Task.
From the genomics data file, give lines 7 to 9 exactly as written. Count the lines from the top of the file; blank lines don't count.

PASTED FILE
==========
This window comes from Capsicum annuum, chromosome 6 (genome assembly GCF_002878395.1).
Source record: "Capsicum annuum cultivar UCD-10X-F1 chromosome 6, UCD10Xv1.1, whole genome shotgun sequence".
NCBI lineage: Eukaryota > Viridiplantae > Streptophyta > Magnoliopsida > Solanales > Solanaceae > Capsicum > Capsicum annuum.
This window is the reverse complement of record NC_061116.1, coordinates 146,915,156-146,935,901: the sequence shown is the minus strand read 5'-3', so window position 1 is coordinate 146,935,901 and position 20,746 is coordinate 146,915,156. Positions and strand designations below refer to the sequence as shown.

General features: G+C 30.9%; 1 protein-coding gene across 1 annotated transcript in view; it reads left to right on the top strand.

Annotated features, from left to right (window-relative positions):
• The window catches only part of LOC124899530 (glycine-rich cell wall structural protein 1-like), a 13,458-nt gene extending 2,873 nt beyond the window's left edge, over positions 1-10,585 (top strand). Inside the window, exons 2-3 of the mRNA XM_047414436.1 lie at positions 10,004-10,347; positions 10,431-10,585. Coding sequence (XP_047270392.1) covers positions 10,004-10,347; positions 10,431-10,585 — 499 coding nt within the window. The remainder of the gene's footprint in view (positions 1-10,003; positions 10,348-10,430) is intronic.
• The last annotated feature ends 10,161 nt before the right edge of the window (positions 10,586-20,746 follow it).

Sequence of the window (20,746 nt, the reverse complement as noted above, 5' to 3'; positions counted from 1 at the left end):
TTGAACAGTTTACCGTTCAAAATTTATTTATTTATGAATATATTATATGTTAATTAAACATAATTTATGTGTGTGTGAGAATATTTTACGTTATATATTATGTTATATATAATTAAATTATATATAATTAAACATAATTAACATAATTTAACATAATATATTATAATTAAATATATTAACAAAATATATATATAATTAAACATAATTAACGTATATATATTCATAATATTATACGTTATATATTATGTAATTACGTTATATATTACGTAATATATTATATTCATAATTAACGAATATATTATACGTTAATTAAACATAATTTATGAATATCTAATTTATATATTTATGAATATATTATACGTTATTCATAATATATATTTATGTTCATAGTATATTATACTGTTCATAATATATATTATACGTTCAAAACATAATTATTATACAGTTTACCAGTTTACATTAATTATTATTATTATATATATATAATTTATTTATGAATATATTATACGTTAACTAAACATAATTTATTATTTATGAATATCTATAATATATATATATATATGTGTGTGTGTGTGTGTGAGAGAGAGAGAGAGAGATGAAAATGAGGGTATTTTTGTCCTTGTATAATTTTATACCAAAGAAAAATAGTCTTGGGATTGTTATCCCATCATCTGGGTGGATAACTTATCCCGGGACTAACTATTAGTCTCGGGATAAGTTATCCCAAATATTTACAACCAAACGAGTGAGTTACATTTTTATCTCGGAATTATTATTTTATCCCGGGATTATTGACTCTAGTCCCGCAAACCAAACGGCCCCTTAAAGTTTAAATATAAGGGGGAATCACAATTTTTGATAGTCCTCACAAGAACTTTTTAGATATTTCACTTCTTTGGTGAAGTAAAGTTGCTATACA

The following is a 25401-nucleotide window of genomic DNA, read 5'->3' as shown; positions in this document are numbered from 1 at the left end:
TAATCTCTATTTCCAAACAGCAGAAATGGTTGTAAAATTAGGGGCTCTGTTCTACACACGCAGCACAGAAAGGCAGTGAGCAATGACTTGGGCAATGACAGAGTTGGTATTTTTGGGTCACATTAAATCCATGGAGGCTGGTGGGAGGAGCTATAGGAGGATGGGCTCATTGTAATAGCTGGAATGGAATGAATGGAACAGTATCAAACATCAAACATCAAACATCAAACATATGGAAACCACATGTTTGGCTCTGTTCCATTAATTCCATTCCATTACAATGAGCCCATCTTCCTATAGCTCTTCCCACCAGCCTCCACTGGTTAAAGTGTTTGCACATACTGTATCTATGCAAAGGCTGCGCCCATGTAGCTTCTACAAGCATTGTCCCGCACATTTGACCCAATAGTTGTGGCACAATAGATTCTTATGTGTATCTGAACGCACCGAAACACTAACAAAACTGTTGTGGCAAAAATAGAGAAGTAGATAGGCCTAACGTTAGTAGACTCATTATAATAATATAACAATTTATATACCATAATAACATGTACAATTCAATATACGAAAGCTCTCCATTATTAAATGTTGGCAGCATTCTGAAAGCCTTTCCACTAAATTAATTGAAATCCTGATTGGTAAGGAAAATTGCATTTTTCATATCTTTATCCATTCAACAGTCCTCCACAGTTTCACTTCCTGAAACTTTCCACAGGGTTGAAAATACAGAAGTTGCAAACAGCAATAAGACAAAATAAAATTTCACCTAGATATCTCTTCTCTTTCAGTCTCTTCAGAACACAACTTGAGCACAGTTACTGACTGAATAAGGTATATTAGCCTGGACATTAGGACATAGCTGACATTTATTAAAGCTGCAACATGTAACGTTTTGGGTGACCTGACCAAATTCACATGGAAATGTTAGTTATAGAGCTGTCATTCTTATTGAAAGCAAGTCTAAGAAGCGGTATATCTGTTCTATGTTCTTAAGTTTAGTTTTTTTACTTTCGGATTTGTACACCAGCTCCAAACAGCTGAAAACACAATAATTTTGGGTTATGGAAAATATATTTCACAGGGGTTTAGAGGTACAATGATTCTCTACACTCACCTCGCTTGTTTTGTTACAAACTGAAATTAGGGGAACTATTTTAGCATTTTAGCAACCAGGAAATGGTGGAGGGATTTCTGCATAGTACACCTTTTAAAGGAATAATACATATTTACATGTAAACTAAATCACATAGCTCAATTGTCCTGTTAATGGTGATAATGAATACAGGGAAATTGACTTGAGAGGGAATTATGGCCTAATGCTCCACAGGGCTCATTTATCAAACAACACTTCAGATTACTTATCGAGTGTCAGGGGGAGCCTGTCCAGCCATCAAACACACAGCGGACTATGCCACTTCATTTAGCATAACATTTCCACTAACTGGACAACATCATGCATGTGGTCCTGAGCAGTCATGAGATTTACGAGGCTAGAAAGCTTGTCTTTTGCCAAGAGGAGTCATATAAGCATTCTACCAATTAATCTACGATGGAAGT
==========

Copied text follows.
• The window catches only part of LOC124899530 (glycine-rich cell wall structural protein 1-like), a 13,458-nt gene extending 2,873 nt beyond the window's left edge, over positions 1-10,585 (top strand). Inside the window, exons 2-3 of the mRNA XM_047414436.1 lie at positions 10,004-10,347; positions 10,431-10,585. Coding sequence (XP_047270392.1) covers positions 10,004-10,347; positions 10,431-10,585 — 499 coding nt within the window. The remainder of the gene's footprint in view (positions 1-10,003; positions 10,348-10,430) is intronic.
• The last annotated feature ends 10,161 nt before the right edge of the window (positions 10,586-20,746 follow it).

Sequence of the window (20,746 nt, the reverse complement as noted above, 5' to 3'; positions counted from 1 at the left end):